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Aug. 10, 2022

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Vaccinations

Will Americans have the right COVID-19 vaccine this fall? Maybe

July 17, 2022, 6:00am Health

In a few short months, the weather will turn crisp, the holiday season will draw near, and the coronavirus may embark on its third consecutive winter of death and devastation. Read story

U.S. grapples with whether to modify COVID vaccine for fall

June 27, 2022, 10:29am Health

U.S. health authorities are facing a critical decision: whether to offer new COVID-19 booster shots this fall that are modified to better match recent changes of the shape-shifting coronavirus. Read story

U.S. Rep. Jaime Herrera Beutler, R-Wash., speaks during a Labor, Health and Human Services, Education, and Related Agencies Appropriations Subcommittee hearing.

Herrera Beutler bill would punish providers for giving minors COVID-19 vaccines without parental consent

U.S. Rep. Jaime Herrera Beutler, R-Wash., speaks during a Labor, Health and Human Services, Education, and Related Agencies Appropriations Subcommittee hearing.

February 15, 2022, 1:58pm Clark County News

Congresswoman Rep. Jamie Herrera Beutler, R-Battle Ground, introduced a bill last week that would make it illegal for health care providers to administer COVID-19 vaccines to those younger than 18 without the consent of parents or guardians. Read story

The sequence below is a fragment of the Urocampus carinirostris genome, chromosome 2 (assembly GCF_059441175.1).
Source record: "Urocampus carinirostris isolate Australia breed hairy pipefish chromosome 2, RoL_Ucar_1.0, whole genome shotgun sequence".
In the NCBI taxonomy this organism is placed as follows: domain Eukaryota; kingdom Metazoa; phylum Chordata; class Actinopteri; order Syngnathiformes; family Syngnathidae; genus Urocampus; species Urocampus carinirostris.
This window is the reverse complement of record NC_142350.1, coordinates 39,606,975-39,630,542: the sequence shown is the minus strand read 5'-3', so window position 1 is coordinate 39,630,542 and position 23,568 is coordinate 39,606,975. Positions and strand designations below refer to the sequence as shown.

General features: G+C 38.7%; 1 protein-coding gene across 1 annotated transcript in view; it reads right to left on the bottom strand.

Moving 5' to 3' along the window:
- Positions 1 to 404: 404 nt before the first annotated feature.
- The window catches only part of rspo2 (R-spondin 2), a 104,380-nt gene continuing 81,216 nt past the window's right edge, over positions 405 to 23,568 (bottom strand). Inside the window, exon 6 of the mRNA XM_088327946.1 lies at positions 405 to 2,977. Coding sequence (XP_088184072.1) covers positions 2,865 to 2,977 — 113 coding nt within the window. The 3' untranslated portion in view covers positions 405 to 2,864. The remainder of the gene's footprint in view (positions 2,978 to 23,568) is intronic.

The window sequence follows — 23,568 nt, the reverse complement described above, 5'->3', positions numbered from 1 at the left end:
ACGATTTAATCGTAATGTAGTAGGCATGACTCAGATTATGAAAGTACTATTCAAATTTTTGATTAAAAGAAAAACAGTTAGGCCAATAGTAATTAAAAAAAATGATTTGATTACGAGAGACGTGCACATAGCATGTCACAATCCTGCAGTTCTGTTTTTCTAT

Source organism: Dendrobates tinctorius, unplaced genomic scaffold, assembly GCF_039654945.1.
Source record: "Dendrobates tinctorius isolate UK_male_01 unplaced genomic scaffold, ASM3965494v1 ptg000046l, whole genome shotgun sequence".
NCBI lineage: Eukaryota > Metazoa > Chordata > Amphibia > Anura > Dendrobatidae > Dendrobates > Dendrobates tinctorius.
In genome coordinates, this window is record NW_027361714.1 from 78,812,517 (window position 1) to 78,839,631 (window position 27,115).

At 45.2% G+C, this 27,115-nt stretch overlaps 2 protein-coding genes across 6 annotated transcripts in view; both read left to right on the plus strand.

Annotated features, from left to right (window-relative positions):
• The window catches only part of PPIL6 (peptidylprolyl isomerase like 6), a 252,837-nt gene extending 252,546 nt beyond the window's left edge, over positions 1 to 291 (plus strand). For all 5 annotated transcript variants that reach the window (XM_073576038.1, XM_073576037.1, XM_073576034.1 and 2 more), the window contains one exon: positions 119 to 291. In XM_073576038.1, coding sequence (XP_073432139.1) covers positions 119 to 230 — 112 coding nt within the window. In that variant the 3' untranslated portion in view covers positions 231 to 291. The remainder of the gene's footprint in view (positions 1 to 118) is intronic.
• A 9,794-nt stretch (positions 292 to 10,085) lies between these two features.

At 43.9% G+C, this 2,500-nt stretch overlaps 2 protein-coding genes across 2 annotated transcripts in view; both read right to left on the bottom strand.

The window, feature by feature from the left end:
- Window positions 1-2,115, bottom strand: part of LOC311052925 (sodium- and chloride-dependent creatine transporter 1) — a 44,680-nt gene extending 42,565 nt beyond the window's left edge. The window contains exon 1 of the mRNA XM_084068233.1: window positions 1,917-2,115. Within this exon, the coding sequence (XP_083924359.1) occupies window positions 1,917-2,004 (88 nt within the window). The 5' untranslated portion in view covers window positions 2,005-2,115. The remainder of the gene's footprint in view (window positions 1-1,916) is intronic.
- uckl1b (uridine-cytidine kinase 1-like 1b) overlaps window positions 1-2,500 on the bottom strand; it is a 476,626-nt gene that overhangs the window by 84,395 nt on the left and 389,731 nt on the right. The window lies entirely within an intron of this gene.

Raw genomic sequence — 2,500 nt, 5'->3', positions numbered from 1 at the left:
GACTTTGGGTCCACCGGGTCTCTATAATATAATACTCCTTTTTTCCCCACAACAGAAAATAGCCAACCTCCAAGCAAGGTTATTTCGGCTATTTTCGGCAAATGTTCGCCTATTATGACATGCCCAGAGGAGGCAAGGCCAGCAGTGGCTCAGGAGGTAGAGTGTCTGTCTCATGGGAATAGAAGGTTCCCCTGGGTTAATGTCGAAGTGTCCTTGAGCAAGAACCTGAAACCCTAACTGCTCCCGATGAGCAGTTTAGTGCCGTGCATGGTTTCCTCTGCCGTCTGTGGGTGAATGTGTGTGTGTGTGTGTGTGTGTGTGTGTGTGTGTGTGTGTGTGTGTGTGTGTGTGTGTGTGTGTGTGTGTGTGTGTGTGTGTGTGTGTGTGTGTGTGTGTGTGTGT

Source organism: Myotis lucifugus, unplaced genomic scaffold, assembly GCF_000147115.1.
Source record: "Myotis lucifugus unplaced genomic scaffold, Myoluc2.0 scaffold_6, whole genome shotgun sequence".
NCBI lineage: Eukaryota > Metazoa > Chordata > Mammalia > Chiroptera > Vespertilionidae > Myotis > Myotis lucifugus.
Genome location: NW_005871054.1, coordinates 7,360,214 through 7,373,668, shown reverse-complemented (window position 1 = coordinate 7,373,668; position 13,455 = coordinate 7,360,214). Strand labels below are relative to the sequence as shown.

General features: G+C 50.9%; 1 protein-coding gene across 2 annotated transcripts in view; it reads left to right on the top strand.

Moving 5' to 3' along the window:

A sign tells customers that they can get a flu shot in a Walgreen store in Indianapolis.

Washington: 3 flu-related deaths amid moderate flu activity

A sign tells customers that they can get a flu shot in a Walgreen store in Indianapolis.

January 27, 2022, 7:33am Health

Three people have died in Washington after testing positive for the flu amid flu activity that has risen to moderate levels in the state, state health officials said Wednesday. Read story

A bill in the Washington Legislature would make it a misdemeanor to knowingly display a fraudulent proof of vaccination, punishable by up to 90 days in jail, a $1,000 fine or both. It would also make it a class C felony to knowingly sell fake COVID-19 vaccine cards, punishable by up to five years in prison, a $10,000 fine or both.

Having a fake COVID vaccine card could become a crime in Washington, if bill passes Legislature

A bill in the Washington Legislature would make it a misdemeanor to knowingly display a fraudulent proof of vaccination, punishable by up to 90 days in jail, a $1,000 fine or both. It would also make it a class C felony to knowingly sell fake COVID-19 vaccine cards, punishable by up to five years in prison, a $10,000 fine or both.

January 25, 2022, 9:00am Latest News

Possessing a fake COVID-19 vaccination card may soon be a crime. Read story

Courtney Martin, left, a nurse at the University of Washington Medical Center, gives the first shot of the Pfizer COVID-19 vaccine to Ani Hahn, 7, Tuesday, Nov. 9, 2021, in Seattle. Last week, U.S. health officials gave the final signoff to Pfizer's kid-size COVID-19 shot, a milestone that opened a major expansion of the nation's vaccination campaign to children as young as 5. (AP Photo/Ted S.

Washington kids 5 to 11 are getting vaccinated faster than the national average

Courtney Martin, left, a nurse at the University of Washington Medical Center, gives the first shot of the Pfizer COVID-19 vaccine to Ani Hahn, 7, Tuesday, Nov. 9, 2021, in Seattle. Last week, U.S. health officials gave the final signoff to Pfizer's kid-size COVID-19 shot, a milestone that opened a major expansion of the nation's vaccination campaign to children as young as 5. (AP Photo/Ted S.